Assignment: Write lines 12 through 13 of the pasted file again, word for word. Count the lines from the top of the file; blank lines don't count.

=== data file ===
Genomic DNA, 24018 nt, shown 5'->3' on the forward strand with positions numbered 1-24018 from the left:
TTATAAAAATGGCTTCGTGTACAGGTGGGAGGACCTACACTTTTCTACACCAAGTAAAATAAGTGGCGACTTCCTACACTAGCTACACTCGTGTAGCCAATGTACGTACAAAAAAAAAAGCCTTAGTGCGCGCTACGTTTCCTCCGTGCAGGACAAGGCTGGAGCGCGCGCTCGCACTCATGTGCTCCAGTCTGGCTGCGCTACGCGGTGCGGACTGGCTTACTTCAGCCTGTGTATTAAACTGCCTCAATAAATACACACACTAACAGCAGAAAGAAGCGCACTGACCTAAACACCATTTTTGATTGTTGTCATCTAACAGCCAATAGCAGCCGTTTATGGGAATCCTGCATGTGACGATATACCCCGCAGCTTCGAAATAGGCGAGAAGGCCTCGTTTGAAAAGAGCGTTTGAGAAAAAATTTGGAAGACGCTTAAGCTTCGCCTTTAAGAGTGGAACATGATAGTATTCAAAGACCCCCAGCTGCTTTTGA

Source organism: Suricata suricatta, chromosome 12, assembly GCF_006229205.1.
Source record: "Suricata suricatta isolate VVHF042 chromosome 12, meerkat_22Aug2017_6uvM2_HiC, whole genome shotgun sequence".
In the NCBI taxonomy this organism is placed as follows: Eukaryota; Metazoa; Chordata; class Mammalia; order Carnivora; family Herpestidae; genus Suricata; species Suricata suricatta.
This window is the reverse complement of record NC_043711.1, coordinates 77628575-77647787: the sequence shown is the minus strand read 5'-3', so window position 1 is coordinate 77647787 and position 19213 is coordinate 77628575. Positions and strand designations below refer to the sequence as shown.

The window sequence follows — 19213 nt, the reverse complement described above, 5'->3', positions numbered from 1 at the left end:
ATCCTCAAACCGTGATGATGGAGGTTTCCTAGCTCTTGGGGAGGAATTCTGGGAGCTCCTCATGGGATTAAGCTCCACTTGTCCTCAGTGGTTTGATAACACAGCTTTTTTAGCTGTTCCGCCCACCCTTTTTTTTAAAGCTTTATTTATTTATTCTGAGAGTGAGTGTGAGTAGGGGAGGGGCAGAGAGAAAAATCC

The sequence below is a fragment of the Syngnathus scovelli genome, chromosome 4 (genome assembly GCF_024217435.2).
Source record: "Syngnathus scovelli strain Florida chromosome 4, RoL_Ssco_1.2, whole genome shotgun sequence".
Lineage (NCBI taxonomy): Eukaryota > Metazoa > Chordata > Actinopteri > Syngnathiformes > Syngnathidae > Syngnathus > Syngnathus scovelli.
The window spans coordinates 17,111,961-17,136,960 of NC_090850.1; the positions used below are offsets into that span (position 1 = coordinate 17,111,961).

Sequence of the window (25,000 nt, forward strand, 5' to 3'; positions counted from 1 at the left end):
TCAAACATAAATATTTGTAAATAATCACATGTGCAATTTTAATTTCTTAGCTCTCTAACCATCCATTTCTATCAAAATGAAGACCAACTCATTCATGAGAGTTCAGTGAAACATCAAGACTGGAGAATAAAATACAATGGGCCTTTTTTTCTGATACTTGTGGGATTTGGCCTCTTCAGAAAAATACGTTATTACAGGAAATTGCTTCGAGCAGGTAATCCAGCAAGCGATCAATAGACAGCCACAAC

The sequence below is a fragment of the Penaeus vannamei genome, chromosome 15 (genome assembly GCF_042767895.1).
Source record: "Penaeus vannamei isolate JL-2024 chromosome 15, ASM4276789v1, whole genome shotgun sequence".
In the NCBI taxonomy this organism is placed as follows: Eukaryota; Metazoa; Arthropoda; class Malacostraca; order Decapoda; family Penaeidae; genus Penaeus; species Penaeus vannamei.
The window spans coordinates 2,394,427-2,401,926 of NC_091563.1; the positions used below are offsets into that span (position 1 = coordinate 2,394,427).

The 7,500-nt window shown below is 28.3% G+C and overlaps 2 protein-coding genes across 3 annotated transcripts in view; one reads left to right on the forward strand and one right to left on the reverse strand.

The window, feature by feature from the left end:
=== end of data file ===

The window spans coordinates 17,111,961-17,136,960 of NC_090850.1; the positions used below are offsets into that span (position 1 = coordinate 17,111,961).

Sequence of the window (25,000 nt, forward strand, 5' to 3'; positions counted from 1 at the left end):